Monday, September 28, 2015

Jazz Meets Hollywood Squares

Despite being touted as the exemplification of creative music, jazz could benefit from a new influx of outside-the-box thinkers. To a degree, the problem may stem from how jazz is now taught. Young jazz students are indoctrinated into a mindset of revering and emulating the masters who proceeded them. Oddly those same masters bucked convention in their youth. So, here we are, with a new generation of highly skilled players, well-schooled in the music's past, who are seemingly content to play in the style of their predecessors; and jazz (at least a good-sized chunk of it) remains at a standstill.

Ambrose Akinmusire's band has piqued my curiosity,
but they still need to ditch the suits.

The absence of challenging convention extends way beyond musical vocabulary in jazz. No one seems to be questioning why performing jazz quintets still dress like they are living in the mid-1950s. C'mon folks, let's stir things up; it's 2015 for crying out loud! 

Similarly it is rare to see a university jazz program embracing instrumentations other than big bands and combos (consisting of trumpet, sax, trombone and rhythm section).  Since when is respecting the music's lineage more important than artistic advancement?

Even big band seating configurations have become nonmalleable. Whatever happened to Kenton's "flying V" set-up? Ellington and Basie weren't locked into three rows with the rhythm section to the side for their entire careers.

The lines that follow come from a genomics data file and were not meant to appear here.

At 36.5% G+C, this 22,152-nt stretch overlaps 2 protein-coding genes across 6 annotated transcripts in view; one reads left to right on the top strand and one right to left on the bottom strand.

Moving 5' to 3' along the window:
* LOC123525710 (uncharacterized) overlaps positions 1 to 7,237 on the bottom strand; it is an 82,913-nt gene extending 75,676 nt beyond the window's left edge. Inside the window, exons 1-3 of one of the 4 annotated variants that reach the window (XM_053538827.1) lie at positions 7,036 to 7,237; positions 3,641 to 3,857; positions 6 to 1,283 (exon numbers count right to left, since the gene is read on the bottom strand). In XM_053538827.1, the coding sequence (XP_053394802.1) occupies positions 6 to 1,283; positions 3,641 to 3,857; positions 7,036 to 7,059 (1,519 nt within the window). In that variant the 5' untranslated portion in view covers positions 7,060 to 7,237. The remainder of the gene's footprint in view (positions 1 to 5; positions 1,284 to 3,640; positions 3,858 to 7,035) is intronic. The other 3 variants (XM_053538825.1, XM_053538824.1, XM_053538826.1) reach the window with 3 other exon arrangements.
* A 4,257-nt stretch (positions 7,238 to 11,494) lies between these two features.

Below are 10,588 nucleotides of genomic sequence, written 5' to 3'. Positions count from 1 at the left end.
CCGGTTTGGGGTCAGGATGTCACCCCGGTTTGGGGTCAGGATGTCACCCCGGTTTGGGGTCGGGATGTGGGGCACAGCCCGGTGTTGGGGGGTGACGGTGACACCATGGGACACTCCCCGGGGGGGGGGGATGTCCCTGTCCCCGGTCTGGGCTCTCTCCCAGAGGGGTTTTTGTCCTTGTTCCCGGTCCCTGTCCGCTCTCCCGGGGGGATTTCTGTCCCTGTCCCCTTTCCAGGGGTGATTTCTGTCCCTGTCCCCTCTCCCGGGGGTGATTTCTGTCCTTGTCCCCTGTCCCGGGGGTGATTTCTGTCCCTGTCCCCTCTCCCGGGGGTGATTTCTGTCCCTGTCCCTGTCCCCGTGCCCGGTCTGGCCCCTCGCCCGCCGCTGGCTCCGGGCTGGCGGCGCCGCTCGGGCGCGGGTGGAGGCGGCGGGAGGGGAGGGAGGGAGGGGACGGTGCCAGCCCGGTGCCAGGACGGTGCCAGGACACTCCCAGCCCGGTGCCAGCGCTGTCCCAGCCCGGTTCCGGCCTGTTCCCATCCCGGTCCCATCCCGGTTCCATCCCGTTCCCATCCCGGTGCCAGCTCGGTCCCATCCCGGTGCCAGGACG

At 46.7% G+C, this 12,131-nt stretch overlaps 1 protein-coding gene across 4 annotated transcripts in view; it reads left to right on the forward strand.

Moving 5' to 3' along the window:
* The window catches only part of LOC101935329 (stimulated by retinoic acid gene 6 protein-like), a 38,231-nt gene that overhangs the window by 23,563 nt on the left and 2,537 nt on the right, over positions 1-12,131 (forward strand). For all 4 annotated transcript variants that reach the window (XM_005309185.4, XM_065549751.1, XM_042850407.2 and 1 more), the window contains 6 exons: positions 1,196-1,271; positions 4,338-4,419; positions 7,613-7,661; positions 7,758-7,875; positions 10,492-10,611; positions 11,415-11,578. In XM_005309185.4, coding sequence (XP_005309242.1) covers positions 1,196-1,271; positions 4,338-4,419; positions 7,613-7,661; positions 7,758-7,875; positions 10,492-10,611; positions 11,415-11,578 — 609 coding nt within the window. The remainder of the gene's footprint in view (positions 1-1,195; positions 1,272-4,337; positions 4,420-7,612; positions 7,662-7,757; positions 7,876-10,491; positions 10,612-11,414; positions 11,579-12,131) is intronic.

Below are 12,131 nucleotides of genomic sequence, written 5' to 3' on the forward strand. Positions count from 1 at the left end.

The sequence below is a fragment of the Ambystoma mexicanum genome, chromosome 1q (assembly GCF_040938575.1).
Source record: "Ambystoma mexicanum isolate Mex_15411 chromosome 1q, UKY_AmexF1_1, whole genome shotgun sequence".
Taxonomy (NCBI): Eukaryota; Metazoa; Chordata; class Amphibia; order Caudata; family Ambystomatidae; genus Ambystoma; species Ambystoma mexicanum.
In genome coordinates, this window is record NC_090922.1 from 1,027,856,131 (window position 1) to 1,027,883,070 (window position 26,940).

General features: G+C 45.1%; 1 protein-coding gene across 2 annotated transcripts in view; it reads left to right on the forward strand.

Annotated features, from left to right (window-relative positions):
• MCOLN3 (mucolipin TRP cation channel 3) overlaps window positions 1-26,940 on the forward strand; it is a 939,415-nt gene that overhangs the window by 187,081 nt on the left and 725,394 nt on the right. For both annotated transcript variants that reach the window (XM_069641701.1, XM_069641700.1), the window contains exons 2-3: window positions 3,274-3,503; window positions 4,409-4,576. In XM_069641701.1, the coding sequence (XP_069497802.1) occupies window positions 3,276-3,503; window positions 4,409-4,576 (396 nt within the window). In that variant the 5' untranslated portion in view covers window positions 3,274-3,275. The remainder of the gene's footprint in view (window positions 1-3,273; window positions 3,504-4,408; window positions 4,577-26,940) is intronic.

Sure there are benefits and practicalities in setting up as we do, but with mic-ing and monitors, visually appealing, truly creative staging could be realized, that both compliments and enhances the music (like we see in dramatic art and pop music productions). 

Darcy James Argue needs to be applauded for taking the lead here. His most recent set-up, as documented in the New York Observer, resembles a clock face, with the horns seated around its perimeter.

  Equally stunning is the stage plot for his "Brooklyn Babylon" production. 

 The bar has been raised folks! Just think of the countless possibilities which could be explored!  Off the top of my head, I could envision "going vertical", with a variation of Hollywood Squares.

Hopefully others will follow suit in transforming not only the music, but how it is presented.  I'm tired of the same old, same old.  How about you?

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